The introduction by Prime Minister Herbert Asquith of a third effort to grant Home Rule led to a increasingly bitter debate in the House of Commons, with the Unionist politicians hell bent on scuppering the proposal.
As James Joyce's writings reflect, 1912 was a time of unease, with Unionists flocking to sign their anti-Home Rule Covenant in blood and some republicans looking back to an ancient, common Celtic past for inspiration
Herbert Asquith, British prime minister from 1908 until 1916, was at the height of his powers when he made a trip to Dublin in 1912 to counter the Conservative opposition's near-treasonous support for Ulster resistance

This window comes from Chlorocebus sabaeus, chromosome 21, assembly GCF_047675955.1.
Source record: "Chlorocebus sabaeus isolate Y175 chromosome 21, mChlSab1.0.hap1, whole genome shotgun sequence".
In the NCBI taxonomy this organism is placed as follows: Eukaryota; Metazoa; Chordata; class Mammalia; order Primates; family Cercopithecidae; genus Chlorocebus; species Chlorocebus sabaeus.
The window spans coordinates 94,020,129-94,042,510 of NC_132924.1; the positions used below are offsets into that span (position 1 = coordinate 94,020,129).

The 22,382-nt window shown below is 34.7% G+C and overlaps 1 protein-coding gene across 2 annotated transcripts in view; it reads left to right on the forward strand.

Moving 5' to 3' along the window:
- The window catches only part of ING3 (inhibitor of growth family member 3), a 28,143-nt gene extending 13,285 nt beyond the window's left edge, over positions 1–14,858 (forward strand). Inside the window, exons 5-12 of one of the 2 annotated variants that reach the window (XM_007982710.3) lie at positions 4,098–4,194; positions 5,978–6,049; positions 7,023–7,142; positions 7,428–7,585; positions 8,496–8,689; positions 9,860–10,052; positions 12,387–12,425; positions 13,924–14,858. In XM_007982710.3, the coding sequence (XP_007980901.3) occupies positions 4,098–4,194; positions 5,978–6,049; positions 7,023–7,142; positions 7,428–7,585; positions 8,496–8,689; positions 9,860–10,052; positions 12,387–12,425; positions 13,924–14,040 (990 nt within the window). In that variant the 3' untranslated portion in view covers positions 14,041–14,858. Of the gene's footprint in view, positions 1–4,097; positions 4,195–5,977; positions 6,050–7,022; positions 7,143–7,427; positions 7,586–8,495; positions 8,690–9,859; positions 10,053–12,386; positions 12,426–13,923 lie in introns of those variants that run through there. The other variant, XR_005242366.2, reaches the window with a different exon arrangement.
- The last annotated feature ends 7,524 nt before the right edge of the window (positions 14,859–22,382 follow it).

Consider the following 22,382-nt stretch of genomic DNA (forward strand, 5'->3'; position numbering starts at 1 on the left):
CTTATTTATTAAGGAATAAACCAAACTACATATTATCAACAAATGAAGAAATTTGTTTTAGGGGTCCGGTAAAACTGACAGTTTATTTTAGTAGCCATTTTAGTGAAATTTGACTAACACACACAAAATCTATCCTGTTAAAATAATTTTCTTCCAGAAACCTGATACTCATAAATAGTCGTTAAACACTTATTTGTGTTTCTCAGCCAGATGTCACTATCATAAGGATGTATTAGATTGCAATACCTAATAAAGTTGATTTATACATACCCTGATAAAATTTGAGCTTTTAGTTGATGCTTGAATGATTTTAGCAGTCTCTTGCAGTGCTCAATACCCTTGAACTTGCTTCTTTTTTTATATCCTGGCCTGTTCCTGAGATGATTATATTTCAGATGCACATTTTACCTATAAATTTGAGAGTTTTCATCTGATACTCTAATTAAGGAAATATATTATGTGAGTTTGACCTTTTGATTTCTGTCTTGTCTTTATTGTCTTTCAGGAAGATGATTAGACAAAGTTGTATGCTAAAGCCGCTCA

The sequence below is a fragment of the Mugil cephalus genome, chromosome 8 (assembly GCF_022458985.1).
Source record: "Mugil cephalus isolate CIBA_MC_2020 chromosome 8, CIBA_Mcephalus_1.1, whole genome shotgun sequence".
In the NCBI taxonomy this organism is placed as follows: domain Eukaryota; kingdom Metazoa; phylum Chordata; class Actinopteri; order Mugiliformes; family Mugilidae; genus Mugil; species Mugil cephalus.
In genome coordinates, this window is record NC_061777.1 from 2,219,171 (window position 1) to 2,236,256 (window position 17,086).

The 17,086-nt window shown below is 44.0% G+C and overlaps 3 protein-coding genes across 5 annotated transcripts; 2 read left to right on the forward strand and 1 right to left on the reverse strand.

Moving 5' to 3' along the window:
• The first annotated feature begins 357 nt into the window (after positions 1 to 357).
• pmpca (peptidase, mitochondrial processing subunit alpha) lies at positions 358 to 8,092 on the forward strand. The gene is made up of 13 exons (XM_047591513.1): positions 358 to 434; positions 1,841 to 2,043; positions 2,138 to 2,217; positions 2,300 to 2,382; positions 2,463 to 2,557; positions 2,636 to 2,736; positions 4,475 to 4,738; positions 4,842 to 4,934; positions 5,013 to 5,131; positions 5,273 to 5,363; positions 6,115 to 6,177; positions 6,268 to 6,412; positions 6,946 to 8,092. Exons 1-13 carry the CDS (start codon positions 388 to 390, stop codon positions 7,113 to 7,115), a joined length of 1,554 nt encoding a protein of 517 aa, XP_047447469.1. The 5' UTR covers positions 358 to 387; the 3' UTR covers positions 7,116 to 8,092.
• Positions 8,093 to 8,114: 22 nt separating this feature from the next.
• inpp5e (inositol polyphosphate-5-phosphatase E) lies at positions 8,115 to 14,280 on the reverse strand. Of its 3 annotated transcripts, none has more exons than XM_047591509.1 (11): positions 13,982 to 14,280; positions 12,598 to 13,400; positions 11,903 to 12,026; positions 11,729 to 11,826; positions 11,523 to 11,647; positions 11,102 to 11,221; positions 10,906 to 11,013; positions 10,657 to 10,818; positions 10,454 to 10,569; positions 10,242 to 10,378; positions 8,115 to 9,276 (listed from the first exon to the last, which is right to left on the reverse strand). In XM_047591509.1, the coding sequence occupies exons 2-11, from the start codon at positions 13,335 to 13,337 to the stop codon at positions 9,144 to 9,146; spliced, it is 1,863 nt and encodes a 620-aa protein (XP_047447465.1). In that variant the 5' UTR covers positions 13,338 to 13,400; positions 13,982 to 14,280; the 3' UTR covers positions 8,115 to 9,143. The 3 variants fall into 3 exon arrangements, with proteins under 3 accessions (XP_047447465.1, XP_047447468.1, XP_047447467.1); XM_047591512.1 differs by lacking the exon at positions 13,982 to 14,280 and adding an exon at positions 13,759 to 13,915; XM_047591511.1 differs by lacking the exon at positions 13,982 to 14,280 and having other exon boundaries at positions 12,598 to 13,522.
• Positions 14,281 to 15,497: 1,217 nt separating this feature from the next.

The distinctive Irish ideology of “nationalism” evolved as an expression of our desire and increasing capacity to rule ourselves, but, like elsewhere, wrapped in all the supposed trappings of nationhood
Social and economic conditions were improving for large sections of Irish society during the early years of the 20th century and the increasing prosperity fuelled a growing desire for political independence.